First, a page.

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Can an employer keep you “on call” during lunch without paying?

On Behalf of | Dec 19, 2023 | Wage & Hour Laws |

Whether out of necessity due to staffing problems or out of a desire to keep their overhead as low as possible, a lot of workplaces operate with very minimal staffing. As a result, many employers ask their employees to stay “on call” while they’re on their lunch breaks – or just work right through while eating lunch at their desks.

Those “working lunches” might not be a problem if the employees were paid – but they’re usually not, and that’s a violation of the Fair Labor Standards Act (FLSA).

The issue is particularly problematic when it comes to automatic time deductions

Long gone are the days when paper time cards or sign-in/sign-out sheets were kept. Most companies now use some kind of automated time-keeping system that makes it easier to manage their payrolls.

Unfortunately, those systems use automatic deductions for an employee’s meal break, even when the employee doesn’t get to take them. Under the FLSA’s guidelines, non-exempt employees are entitled to compensation for all their work time. An employer doesn’t have the leeway to ask an employee to work through their lunch or stay glued to a pager or walkie-talkie without paying them for it.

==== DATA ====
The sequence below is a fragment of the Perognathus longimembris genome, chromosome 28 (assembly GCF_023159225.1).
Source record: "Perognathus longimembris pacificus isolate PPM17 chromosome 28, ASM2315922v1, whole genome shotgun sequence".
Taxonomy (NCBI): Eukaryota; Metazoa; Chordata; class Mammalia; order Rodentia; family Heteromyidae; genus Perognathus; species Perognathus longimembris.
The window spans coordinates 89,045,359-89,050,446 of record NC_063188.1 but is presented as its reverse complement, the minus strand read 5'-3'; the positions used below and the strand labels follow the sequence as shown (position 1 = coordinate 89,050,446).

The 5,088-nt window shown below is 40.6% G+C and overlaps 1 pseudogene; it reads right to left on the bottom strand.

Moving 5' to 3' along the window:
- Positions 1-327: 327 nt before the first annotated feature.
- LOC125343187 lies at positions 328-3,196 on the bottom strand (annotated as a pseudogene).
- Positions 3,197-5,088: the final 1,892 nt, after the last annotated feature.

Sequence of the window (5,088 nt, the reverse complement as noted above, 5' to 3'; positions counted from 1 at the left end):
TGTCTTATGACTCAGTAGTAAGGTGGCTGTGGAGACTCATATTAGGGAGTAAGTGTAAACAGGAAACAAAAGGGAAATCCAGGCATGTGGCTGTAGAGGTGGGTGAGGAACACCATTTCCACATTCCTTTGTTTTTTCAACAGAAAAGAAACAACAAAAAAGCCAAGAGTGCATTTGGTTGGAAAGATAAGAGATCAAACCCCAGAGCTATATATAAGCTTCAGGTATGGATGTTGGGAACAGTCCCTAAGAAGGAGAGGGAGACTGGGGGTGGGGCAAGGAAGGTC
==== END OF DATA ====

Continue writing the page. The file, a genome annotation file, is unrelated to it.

A ruling by the U.S. Department of Labor recently underscored this point. The North Sunflower Medical Center’s use of automatic deductions for its employees was ruled illegal because the employees – all medical workers – were often required to work through their breaks. Another lawsuit has been filed against the Charleston Area Medical Center for similar wage and hour abuses, and it seeks to be declared a class action case on behalf of all affected employees.

Because this is a widespread issue, many employees who are routinely deprived of their fair wages don’t even realize that their employer is doing anything wrong – and employers often try to pressure employees into just accepting the status quo without complaint. If you believe that you’ve been deprived of your fair wages and your employer simply isn’t open to communication on the issue, it’s probably best to seek legal guidance.